Have you ever selected a book with a good feeling you’re going to love it? The story premise sounds interesting, other readers write glowing reviews – even the book cover grabs your interest. Then when you finish the book, you’re so excited that you actually loved the book, just like you thought you would? That’s exactly how it went for me with my latest book, Homestead by Rosina Lippi.

Homestead is a collection of tales told from the perspective of different women who live in a remote Austrian village from 1909-1977.  To help tie their stories together, Lippi provides clan family trees at the beginning of the book. As you’re introduced to each woman’s chapter, you see her name and clan affiliation, which helps you understand her connection with the other characters in the story. While a woman may be featured in her chapter, she’ll appear in other chapters as well. It was a great way to build up different perspectives on the same people.

The women’s stories individually are moving, but when taken as a whole, create a fabulous book. Themes of love, loss, deception, greed, farming and raising family all permeate the narratives. The themes are universal, but it’s the way Lippi fuses in the Austrian dialect and customs that make Homestead a unique historical read.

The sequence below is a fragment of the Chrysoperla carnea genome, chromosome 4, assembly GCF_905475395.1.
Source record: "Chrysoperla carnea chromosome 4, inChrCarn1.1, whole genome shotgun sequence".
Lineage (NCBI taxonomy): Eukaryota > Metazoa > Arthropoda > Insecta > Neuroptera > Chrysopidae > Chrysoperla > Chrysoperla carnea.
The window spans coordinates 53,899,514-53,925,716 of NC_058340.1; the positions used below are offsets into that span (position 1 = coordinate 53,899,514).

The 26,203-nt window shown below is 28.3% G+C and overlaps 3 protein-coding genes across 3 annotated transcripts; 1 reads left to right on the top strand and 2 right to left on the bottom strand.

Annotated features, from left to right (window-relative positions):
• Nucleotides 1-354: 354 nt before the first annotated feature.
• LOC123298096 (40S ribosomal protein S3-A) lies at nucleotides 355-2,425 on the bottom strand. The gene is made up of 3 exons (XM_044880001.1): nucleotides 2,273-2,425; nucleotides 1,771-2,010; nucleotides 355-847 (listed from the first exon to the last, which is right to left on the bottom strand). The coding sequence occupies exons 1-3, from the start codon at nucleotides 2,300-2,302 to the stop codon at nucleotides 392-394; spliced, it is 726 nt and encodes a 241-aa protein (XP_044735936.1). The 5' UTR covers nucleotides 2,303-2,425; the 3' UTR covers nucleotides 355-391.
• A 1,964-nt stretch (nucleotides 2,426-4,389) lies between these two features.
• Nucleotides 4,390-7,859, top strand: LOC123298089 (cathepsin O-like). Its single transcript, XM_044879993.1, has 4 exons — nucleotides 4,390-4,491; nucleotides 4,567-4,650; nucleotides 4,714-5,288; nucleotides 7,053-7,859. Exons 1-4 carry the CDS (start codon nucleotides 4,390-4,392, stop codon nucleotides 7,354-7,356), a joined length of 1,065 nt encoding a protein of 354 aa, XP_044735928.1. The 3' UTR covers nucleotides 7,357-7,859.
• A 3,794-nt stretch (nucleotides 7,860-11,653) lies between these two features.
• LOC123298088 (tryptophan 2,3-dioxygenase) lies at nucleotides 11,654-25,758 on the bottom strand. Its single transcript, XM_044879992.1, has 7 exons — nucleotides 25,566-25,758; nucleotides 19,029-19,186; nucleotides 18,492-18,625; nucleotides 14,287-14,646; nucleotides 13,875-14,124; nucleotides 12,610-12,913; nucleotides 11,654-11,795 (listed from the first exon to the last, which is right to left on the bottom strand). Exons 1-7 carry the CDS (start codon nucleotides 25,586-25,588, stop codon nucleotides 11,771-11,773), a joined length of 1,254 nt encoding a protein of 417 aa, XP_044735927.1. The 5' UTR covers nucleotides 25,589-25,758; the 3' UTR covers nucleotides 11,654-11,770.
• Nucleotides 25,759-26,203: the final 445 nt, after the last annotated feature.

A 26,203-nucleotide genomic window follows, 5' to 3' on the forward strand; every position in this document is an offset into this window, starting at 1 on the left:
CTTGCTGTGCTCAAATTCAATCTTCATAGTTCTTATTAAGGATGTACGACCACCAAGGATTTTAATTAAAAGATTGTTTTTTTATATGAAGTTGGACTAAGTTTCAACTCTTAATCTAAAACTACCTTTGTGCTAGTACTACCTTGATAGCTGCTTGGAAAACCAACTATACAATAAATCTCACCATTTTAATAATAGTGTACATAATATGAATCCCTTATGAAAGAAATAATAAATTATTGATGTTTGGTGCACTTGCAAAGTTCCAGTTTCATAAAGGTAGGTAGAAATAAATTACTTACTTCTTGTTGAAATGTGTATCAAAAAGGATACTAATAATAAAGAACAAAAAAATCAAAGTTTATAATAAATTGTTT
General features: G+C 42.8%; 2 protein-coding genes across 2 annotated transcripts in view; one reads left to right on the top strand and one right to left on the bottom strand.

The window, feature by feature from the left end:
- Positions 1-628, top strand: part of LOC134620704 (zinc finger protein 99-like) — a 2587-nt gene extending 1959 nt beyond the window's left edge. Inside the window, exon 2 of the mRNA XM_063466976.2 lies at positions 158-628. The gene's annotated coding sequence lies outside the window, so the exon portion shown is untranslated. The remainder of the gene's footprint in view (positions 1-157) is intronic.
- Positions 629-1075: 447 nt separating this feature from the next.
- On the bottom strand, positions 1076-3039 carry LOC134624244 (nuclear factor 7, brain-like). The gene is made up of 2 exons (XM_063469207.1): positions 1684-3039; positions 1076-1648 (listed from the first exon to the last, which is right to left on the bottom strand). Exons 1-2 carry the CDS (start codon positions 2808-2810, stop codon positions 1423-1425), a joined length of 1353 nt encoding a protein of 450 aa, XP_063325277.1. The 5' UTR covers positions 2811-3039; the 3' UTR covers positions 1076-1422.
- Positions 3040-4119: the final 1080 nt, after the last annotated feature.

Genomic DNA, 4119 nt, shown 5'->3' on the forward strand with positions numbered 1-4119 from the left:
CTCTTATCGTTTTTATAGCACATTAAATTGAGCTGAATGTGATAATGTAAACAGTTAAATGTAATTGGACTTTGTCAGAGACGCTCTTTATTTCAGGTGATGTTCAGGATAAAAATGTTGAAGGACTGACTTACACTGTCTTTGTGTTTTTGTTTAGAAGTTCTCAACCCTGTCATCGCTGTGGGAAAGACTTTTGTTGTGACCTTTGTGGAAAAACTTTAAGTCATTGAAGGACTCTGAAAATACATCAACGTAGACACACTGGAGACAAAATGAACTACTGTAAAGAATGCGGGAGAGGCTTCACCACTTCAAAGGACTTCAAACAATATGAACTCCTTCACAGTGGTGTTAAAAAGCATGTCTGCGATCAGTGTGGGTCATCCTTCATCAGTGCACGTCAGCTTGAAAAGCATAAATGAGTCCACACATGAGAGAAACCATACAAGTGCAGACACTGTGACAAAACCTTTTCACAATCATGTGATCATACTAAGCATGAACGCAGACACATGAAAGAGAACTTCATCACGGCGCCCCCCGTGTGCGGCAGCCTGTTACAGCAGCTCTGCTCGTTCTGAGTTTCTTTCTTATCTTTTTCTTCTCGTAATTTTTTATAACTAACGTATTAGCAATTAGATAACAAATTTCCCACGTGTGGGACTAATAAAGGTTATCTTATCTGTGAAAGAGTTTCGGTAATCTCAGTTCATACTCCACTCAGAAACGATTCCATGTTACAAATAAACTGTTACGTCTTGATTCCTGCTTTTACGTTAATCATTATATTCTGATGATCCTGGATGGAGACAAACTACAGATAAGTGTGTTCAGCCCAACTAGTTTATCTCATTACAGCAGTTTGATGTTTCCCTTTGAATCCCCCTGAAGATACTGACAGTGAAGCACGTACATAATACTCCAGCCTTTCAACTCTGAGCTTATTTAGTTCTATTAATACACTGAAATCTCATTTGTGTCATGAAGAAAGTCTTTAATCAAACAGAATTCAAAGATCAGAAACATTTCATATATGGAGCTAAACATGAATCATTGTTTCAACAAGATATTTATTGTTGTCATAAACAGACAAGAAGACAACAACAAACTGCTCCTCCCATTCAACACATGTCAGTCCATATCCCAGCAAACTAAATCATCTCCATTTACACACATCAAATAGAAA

Shortlisted for the Orange Prize in 2001, Homestead is exactly why I advocate this award. Without its Orange Prize distinction, I may not have found Homestead, which would have been my loss. I hope other readers who enjoy provocative fiction will consider reading this exquisite book.  I can’t recommend it enough. (  )

BOOK REVIEW: A Reliable Wife by Robert Goolrick

A Reliable Wife by Robert GoolrickA Reliable Wife
By Robert Goolrick
Completed October 28, 2011

I wasn’t expecting to like A Reliable Wife, based on some reviews that were less than favorable. It goes to show you, though, that you should stick with your gut when picking books – because I was rivoted by this character-driven story.

Ralph Truitt is a wealthy, lonely man living in northern Wisconsin. He places a newspaper ad, looking for “a reliable wife” to share his home. He receives plenty of inquiries, but something about Catherine Land’s response and picture seemed to be the best fit. After several letters, Catherine agreed to come to Wisconsin. When Catherine came off the train, though, Ralph realizes he has been duped. Catherine was not the same woman in the photo. She was far more beautiful. And so begins a complex story of secrets, hidden pasts and redemption.

As A Reliable Wife unfolds, you learn about the troubled past of each character. Neither Ralph nor Catherine were angels, and their fumbles through life made for interesting and realistic reading. In addition to the provocative characters, Goolrick was a master at inserting unexpected twists into the story – leaving the reader blind-sided but ready for more.